[time-nuts] Regulating a pendulum clock
ian.sheffield1 at tesco.net
Mon Aug 9 17:34:40 UTC 2010
Unfortunately Gravity is not constant. Pendulum clocks show cyclic errors
due to the influences of the Moon's and Sun's Gravitational fields. I forget
the amounts but it is in the region of parts in 10 to the 7, which is easily
This limits the compensations one can put into a pendulum clock.
From: time-nuts-bounces at febo.com [mailto:time-nuts-bounces at febo.com] On
Behalf Of mike cook
Sent: 09 August 2010 18:21
To: Discussion of precise time and frequency measurement
Subject: Re: [time-nuts] Regulating a pendulum clock
Le 09/08/2010 18:46, Bob Holmstrom a écrit :
> Food for thought.
> I find it interesting that no one has suggested alternatives to
> improving the performance of a pendulum clock other than controlling
> it with a higher performance clock. If the goal is a better clock why
> not attempt to understand the source of the errors and work on methods
> to control or compensate for them? Teddy Hall has been taken to task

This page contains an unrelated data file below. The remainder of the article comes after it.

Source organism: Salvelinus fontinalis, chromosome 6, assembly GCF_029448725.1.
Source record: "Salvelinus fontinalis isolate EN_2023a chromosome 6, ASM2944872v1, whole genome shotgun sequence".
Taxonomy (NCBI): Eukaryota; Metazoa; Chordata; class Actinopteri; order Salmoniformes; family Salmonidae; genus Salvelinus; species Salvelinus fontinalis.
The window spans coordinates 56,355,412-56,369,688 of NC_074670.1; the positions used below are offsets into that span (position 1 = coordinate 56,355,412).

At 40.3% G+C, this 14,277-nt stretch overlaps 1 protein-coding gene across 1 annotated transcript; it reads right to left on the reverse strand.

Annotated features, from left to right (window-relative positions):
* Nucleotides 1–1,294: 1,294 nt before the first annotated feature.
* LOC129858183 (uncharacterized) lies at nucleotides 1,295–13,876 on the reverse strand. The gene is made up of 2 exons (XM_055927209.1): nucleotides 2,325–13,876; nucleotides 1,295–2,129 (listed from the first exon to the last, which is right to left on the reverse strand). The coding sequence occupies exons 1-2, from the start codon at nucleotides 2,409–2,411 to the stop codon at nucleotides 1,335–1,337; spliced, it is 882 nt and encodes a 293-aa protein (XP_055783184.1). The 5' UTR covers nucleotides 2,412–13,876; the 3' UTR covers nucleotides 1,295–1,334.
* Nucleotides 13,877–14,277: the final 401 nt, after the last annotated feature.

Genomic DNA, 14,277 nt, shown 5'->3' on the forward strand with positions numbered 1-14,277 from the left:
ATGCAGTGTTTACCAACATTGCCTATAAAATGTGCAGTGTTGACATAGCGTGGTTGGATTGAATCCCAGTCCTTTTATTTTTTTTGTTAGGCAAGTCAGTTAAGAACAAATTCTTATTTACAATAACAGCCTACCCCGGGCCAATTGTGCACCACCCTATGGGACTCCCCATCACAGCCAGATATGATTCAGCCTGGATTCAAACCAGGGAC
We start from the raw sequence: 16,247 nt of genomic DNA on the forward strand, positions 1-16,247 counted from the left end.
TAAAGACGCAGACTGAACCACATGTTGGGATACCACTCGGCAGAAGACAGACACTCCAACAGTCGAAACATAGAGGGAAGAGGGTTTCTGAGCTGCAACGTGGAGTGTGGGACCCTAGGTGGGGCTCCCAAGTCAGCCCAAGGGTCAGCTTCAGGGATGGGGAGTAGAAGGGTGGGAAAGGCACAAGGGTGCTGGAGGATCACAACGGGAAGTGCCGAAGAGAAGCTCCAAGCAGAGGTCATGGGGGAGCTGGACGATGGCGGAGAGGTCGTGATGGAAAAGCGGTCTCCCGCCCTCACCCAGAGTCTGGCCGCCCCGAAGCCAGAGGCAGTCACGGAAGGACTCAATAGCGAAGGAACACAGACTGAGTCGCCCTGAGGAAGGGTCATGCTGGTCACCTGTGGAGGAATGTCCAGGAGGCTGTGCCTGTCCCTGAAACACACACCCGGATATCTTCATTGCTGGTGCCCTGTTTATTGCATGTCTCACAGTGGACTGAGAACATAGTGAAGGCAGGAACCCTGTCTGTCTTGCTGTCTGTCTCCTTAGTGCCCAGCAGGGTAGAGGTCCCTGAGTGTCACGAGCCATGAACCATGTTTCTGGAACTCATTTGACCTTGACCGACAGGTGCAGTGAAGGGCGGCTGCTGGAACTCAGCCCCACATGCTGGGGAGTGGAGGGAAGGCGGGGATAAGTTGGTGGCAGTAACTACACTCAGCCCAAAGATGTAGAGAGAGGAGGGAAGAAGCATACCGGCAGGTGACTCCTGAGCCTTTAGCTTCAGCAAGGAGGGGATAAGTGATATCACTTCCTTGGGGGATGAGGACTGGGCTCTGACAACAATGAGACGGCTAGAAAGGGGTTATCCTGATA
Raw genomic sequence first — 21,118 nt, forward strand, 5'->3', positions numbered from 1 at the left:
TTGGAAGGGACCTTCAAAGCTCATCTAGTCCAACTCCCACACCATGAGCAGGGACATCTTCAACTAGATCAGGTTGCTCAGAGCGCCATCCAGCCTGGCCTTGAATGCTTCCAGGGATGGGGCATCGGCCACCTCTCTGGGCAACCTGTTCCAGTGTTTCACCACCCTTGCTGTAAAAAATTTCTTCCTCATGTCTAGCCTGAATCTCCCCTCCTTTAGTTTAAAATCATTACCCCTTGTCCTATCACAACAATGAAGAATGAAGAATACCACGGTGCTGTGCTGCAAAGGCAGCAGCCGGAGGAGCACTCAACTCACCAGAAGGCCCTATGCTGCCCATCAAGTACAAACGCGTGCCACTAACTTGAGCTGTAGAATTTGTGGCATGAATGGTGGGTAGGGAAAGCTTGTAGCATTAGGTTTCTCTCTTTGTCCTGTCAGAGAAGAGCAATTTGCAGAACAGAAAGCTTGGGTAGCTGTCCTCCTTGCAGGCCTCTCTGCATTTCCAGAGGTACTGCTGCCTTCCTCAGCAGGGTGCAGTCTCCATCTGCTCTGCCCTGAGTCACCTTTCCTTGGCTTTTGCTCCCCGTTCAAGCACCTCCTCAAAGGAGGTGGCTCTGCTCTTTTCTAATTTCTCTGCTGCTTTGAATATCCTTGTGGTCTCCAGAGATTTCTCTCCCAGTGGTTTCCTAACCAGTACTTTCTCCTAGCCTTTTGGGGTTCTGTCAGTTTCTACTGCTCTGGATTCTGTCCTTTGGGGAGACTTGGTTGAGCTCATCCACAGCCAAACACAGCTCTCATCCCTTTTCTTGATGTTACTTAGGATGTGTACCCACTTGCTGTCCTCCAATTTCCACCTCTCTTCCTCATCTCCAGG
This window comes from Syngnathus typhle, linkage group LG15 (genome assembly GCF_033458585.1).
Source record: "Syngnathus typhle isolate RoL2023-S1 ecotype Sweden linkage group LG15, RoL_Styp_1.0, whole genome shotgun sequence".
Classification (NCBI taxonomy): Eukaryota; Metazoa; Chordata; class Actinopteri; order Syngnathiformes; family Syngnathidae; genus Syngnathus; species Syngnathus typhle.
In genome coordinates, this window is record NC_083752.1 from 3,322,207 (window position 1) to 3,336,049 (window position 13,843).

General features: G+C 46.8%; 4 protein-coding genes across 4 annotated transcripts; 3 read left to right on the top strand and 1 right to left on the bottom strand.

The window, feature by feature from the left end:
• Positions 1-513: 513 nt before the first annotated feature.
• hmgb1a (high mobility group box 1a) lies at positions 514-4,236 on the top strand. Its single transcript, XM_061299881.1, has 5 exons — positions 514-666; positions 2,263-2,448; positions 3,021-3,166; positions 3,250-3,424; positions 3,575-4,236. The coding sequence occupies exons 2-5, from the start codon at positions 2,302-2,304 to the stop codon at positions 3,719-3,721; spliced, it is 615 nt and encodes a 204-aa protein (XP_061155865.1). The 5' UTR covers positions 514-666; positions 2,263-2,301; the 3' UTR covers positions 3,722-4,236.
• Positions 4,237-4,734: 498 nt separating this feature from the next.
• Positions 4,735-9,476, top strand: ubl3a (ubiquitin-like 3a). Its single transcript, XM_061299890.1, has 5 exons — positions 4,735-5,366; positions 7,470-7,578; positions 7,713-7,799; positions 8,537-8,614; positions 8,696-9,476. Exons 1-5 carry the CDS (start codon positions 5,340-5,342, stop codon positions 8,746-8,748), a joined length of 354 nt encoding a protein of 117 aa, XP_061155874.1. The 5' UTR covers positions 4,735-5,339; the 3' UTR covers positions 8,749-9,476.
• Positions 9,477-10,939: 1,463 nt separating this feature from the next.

> for using a quartz controlled oscillator to measure the amplitude of a
> pendulum in the control loop of his Littlemore clock.
> Tom Van Baak has developed techniques for analyzing the performance
> and hence potential error sources of pendulum clocks - perhaps he will
> share some of his work here.
> Horological history is full of many attempts at solutions to the
> problem, but it would seem that the creativity of this group might
> generate some new ideas that are more in the spirit of better
> timekeeping than attaching the pendulum to a better oscillator.
> How about a wireless controlled device attached to the pendulum that
> changes its position based on error sensor readings, not time errors,
> but instead, temperature, barometric pressure, gravity, etc. that
> would maintain a more constant pendulum period?
Yup. We have temperature and pressure ICs available , I think that
gravity is pretty constant if the clock isn't being moved about.
Humididty might also need logging aswell. So it should be easy enough to
predict the pendulums response to changes given a reasonable time of
That said, clocks have always been adjusted against better
references.. IIRC Harrison (and probably others) was using star transits
to regulate his long case clocks.
> Bob Holmström
> Horological Science Newsletter
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